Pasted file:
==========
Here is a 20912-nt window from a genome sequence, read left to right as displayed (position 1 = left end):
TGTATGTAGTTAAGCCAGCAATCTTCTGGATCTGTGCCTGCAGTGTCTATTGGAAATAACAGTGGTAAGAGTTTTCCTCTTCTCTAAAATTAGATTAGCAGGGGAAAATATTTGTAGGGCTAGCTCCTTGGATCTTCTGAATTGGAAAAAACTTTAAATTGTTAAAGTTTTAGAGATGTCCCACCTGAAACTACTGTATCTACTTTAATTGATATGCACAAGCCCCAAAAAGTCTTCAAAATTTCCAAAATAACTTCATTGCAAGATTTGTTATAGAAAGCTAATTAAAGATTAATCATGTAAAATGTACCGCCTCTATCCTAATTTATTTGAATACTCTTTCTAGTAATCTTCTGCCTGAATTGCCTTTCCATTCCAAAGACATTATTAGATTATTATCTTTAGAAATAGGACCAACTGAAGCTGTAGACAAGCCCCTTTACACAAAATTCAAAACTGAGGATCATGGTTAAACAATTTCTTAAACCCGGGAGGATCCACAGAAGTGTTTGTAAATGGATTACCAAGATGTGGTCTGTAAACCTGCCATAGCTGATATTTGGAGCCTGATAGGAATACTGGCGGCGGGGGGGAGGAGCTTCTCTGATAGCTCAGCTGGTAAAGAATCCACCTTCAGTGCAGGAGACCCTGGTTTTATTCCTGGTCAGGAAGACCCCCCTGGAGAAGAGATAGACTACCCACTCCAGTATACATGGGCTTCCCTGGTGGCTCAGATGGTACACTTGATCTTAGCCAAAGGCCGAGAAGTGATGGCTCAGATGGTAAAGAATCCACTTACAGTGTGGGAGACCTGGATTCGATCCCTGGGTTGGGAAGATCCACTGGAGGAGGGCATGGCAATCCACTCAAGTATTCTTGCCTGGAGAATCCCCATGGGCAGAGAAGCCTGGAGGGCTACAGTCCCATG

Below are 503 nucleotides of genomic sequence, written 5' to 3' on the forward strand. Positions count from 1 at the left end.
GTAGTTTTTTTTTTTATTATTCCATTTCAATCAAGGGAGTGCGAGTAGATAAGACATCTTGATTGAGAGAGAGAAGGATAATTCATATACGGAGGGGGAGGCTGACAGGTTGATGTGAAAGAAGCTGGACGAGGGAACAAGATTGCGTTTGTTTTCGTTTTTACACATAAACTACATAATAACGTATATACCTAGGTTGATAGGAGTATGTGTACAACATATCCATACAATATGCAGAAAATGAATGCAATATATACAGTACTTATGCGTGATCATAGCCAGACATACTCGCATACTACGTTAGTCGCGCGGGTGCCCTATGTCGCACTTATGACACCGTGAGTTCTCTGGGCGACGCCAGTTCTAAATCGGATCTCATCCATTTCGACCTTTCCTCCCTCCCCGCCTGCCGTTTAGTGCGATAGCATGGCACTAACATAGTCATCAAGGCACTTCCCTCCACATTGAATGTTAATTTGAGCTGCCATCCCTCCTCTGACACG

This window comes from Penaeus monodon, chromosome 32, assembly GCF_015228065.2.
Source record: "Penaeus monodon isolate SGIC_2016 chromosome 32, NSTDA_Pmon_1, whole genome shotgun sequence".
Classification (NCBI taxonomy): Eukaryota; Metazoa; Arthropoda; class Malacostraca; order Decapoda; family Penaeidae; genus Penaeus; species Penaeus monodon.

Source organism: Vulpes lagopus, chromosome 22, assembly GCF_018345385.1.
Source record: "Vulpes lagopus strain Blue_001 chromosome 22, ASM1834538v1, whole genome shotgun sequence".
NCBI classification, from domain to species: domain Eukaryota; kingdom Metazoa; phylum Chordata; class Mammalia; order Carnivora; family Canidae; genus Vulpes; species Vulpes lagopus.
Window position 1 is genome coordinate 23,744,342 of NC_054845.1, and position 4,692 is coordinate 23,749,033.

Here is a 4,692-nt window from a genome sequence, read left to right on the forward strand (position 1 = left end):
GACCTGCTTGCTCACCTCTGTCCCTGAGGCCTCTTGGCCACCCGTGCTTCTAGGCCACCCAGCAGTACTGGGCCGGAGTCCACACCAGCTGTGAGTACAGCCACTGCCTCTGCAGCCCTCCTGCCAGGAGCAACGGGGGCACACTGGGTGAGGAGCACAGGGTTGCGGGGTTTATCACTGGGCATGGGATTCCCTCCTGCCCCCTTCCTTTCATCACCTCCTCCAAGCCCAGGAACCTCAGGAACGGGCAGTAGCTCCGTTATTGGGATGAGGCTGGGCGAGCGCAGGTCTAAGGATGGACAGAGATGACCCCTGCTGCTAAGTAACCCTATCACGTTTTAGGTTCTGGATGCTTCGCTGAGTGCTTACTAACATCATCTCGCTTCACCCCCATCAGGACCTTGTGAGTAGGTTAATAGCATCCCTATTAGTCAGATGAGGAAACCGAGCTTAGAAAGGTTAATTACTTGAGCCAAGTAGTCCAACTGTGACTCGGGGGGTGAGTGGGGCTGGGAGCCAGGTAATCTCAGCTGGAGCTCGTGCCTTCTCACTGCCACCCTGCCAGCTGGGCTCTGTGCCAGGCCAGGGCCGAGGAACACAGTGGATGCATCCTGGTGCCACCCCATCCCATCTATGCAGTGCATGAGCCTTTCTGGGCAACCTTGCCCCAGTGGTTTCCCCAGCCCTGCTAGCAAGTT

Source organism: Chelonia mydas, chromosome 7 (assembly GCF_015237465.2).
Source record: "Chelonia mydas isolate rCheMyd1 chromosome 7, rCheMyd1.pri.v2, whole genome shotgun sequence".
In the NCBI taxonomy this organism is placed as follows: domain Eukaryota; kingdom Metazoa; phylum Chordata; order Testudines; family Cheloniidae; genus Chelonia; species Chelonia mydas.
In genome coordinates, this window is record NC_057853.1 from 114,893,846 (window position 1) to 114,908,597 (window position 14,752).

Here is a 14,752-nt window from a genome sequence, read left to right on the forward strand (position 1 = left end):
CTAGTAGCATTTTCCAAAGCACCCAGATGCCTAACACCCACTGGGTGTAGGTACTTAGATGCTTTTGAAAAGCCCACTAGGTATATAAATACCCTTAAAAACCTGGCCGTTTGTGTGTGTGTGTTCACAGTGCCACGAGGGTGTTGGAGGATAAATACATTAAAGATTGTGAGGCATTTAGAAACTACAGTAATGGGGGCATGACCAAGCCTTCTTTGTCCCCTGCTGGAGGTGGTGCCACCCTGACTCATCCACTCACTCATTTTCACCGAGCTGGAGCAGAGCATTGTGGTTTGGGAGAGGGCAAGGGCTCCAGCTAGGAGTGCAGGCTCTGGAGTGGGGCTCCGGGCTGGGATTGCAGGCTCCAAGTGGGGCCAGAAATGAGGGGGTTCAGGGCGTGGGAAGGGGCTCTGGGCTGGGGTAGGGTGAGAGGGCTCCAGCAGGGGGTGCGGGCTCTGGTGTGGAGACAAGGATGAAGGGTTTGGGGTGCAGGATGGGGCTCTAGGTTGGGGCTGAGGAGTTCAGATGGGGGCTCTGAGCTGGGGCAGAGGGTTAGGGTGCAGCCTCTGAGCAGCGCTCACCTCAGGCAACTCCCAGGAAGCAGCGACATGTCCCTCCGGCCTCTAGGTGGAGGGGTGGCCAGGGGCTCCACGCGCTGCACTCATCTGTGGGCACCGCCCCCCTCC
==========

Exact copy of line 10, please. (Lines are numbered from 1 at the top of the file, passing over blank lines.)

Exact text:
NCBI classification, from domain to species: domain Eukaryota; kingdom Metazoa; phylum Chordata; class Mammalia; order Carnivora; family Canidae; genus Vulpes; species Vulpes lagopus.